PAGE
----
“10Though in United States and the United Kingdom, contributory negligence is acomplete bar to any damage suit, the position is quite different in Germany andFrance, where the stipulations of the parties which exonerate the carrier fromits liability in the case of contributory negligence are null and void. InIndia, the extent of damages claimed are reduced to the extent of negligencecontributed by it.The Warsaw Convention effectively prevents itsliability rules from being circumvented by an action in tort by providing inArticle 24 that any action for damages under Article 17, however founded, can be only brought subject to the conditions andlimits set out in this convention.11However founded as held in Solmon v.
KLM,12means that there is no liability of the air carrier outside the scope of theconvention.The carrier mayalso seek exemption from liability in respect of passenger deaths or injuriesfollowing an accident or incident on the basis of the somewhat fortuitousfailure of the claimant to commence an action within two years limit stipulatedunder Article 29(1) of the Warsaw Convention which explicitly states, “The right to damages shall be extinguishedif an action is not brought within two years, reckoned from the date of arrivalat the destination, or from the date on which the aircraft ought to havearrived, or from the date on which the carriage stopped.” In recent past there have been instances where passengers failedto receive correct information of total number of stoppages and time durationof each stoppage. According to Article 3(1) of the Warsaw Convention, for thecarriage of passenger, the carrier must deliver the passenger a ticket whichshall contain the following particulars –· The place and date of issue· The place of departure and destination· The agreed stopping places· The name and address of the carrier or carriers· A statement that the carriage is subject to the rulesrelating to the liability established by the convention.In R v. Olympic Airways,13Greek High Court held that mere delivery of a ticket without proper noticeworded in explicit and unequivocal language does not avail the carrier to availitself of the benefit of liability limitations.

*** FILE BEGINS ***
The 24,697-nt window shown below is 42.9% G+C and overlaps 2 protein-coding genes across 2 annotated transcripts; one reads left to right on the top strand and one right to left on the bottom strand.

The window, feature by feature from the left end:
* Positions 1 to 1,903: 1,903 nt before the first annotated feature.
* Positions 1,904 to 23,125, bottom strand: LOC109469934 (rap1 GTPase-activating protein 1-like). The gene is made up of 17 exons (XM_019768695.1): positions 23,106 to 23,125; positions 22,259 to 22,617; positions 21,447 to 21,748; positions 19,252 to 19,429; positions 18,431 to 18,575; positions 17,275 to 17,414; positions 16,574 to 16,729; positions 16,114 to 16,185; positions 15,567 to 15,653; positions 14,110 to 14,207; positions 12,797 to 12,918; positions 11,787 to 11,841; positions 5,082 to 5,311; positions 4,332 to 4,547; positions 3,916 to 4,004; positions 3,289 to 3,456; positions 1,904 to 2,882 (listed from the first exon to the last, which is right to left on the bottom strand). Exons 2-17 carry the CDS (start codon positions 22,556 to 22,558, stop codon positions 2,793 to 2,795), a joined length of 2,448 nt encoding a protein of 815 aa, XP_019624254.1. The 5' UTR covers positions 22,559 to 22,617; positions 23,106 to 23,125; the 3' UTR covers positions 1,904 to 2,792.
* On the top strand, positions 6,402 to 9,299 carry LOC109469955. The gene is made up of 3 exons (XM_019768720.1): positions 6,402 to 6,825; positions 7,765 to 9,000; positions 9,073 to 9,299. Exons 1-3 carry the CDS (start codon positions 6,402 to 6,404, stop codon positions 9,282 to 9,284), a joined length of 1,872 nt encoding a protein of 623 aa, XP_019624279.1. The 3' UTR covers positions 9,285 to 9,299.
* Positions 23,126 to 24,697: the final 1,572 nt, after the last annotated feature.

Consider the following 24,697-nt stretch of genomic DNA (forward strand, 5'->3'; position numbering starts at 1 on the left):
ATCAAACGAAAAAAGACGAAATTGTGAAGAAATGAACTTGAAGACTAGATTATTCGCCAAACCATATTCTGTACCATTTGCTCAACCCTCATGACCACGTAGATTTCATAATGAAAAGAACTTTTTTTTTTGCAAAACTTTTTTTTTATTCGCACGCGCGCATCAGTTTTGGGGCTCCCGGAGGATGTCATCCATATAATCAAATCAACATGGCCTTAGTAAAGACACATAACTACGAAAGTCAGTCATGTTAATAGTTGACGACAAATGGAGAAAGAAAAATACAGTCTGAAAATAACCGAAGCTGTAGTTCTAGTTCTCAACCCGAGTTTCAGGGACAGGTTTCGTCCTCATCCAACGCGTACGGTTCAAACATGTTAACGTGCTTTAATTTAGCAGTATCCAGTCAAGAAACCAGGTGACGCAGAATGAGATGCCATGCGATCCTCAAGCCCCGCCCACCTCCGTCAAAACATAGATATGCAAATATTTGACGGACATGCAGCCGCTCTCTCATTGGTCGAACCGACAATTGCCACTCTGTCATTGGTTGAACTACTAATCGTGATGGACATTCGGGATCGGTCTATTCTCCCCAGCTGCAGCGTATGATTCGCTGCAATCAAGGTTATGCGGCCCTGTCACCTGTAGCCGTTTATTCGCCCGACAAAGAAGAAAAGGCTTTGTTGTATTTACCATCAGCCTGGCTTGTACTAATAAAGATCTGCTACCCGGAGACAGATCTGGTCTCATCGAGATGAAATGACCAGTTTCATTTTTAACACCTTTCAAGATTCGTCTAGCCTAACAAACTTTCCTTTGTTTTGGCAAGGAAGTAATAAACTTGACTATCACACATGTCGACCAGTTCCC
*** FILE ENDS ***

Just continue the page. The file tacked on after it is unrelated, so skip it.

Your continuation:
Similarly, in Lisi v. Alitalia – Linee Aeree Italiane,14US District Court of New York clearly held that delivery of a ticket in aminute size disallowed the air carrier to claim benefit of liabilitylimitations. In view of theabove, there hardly existed any uniformity of the rules regarding the liabilityof the air carrier. This is mainly due to the different interpretations ofvarious provisions of the Warsaw Convention from the original French text tothe equivalent English translation. Because of this, the fundamental purpose ofthe Warsaw Convention, to achieve uniformity of law in relation to liability,is yet to be achieved. In view of this uncertainty in the law, it was decidedto amend the Warsaw Convention. After prolonged discussions for over ten years,a diplomatic conference was convened in The Hague in September, 1955 whichadopted certain amendments to the original convention.